Samsung Galaxy Tab Pro 8.4



Among popular tablets, there are small ones, with seven-inch screens, and standard-sized ones, with 10-inch screens. But for some users, the perfect combination of portability and usability lies in between, with tablets boasting screens of about eight inches.

The best-known product in this segment is Apple’s 7.9-inch iPad mini, which starts at $399 with a high-resolution Retina display. But Samsung, which makes tablets in a wide variety of sizes and types, is mounting its latest assault on the mini with the new $400 Galaxy Tab Pro 8.4, and I’ve been testing it.

The Pro 8.4, which uses Google’s latest KitKat edition of Android, is one of four models in Samsung’s new Pro series, which is designed to be both its premium tablet line and to appeal to people who consider themselves “professionals.”

My verdict: Samsung has done a nice job, but not a great job, on this product. Some impressive hardware engineering has been offset by weak battery life and a limited selection of tablet-optimized software.


On the hardware side, the Korean electronics giant has managed to squeeze about six percent more screen real estate than the iPad mini offers into a body that’s slightly thinner, lighter and narrower. And even though the screen is larger, it has a higher resolution.

The device is long and narrow, and Samsung says that while it can be held either way, it’s primarily meant to be held vertically, in portrait mode, which I found can make it a bit top-heavy and create the feeling that you’re using a really big smartphone.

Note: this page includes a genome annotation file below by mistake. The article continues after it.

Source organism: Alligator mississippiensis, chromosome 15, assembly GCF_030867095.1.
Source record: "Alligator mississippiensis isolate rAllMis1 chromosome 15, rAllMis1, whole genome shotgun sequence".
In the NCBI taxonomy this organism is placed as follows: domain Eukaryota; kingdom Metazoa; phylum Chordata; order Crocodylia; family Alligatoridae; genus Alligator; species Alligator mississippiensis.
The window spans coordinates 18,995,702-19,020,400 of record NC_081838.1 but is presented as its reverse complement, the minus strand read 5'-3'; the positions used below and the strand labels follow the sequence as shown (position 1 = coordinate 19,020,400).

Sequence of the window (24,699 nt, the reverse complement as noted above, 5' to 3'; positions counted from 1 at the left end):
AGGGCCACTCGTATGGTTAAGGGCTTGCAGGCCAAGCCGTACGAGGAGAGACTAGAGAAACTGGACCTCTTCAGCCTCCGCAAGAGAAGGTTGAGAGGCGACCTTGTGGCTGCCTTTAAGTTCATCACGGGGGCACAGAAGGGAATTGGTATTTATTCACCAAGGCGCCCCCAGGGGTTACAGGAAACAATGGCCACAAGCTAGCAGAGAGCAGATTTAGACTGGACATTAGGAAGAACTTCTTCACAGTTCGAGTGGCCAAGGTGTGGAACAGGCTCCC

Sources: Samsung, Apple

Sources: Samsung, Apple

The screen is vivid and crisp. Indoors, photos and videos really pop. But it was one of the worst screens I’ve ever used outdoors. In bright sunlight, it was often unreadable, and even in the partial shade of a screened porch, watching a movie was a less than optimal experience.

The rear camera is eight megapixels, versus just five megapixels on the iPad mini, but I found little difference in photos and videos I took for my tests.

There are also some hardware limitations. In the U.S., at least at launch, Samsung is only making available the base 16 gigabyte, Wi-Fi-only model. The company says a 32GB model will be available in some other countries. And it says it could also offer a cellular model in the future. (The storage can be expanded with an optional flash memory card.)

By contrast, depending on how much you want to spend, the iPad mini is available with up to 128GB of internal storage and with cellular connectivity.

Battery Life

The biggest disappointment on the hardware front for me came in my battery test, the same one I perform on every tablet. For the test, I set screen brightness to 75 percent, turn off power-saving features, leave on the Wi-Fi to collect email in the background and play videos till the tablet dies. In this test, the Galaxy Tab Pro 8.4 lasted a pathetic five hours and 11 minutes, less than half the iPad mini’s time of 11 hours and 17 minutes.